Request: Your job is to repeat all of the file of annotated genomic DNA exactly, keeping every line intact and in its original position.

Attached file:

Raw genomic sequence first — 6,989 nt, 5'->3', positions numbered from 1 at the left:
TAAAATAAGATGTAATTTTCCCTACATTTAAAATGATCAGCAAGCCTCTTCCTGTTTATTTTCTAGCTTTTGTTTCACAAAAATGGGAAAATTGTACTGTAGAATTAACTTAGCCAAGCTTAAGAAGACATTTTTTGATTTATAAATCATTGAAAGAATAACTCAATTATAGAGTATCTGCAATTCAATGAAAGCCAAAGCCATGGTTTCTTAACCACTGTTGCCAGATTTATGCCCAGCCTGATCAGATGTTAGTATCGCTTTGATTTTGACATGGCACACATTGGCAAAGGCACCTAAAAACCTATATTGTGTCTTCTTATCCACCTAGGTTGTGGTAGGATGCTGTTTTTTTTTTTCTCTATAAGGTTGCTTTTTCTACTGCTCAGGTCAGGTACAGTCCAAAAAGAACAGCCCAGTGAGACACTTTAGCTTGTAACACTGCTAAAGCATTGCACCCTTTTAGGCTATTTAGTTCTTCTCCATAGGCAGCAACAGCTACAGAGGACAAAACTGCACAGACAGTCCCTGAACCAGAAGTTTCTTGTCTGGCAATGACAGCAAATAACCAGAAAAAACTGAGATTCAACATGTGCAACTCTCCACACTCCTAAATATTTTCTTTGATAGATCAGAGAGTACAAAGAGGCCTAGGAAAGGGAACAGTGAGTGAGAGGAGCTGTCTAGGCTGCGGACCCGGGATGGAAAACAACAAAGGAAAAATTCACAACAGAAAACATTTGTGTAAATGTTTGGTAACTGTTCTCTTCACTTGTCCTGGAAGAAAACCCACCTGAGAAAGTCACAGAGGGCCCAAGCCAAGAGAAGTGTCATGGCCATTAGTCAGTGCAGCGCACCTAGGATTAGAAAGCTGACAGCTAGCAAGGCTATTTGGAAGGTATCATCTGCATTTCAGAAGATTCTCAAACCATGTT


Raw genomic sequence first — 6,989 nt, 5'->3', positions numbered from 1 at the left:
TAAAATAAGATGTAATTTTCCCTACATTTAAAATGATCAGCAAGCCTCTTCCTGTTTATTTTCTAGCTTTTGTTTCACAAAAATGGGAAAATTGTACTGTAGAATTAACTTAGCCAAGCTTAAGAAGACATTTTTTGATTTATAAATCATTGAAAGAATAACTCAATTATAGAGTATCTGCAATTCAATGAAAGCCAAAGCCATGGTTTCTTAACCACTGTTGCCAGATTTATGCCCAGCCTGATCAGATGTTAGTATCGCTTTGATTTTGACATGGCACACATTGGCAAAGGCACCTAAAAACCTATATTGTGTCTTCTTATCCACCTAGGTTGTGGTAGGATGCTGTTTTTTTTTTTCTCTATAAGGTTGCTTTTTCTACTGCTCAGGTCAGGTACAGTCCAAAAAGAACAGCCCAGTGAGACACTTTAGCTTGTAACACTGCTAAAGCATTGCACCCTTTTAGGCTATTTAGTTCTTCTCCATAGGCAGCAACAGCTACAGAGGACAAAACTGCACAGACAGTCCCTGAACCAGAAGTTTCTTGTCTGGCAATGACAGCAAATAACCAGAAAAAACTGAGATTCAACATGTGCAACTCTCCACACTCCTAAATATTTTCTTTGATAGATCAGAGAGTACAAAGAGGCCTAGGAAAGGGAACAGTGAGTGAGAGGAGCTGTCTAGGCTGCGGACCCGGGATGGAAAACAACAAAGGAAAAATTCACAACAGAAAACATTTGTGTAAATGTTTGGTAACTGTTCTCTTCACTTGTCCTGGAAGAAAACCCACCTGAGAAAGTCACAGAGGGCCCAAGCCAAGAGAAGTGTCATGGCCATTAGTCAGTGCAGCGCACCTAGGATTAGAAAGCTGACAGCTAGCAAGGCTATTTGGAAGGTATCATCTGCATTTCAGAAGATTCTCAAACCATGTT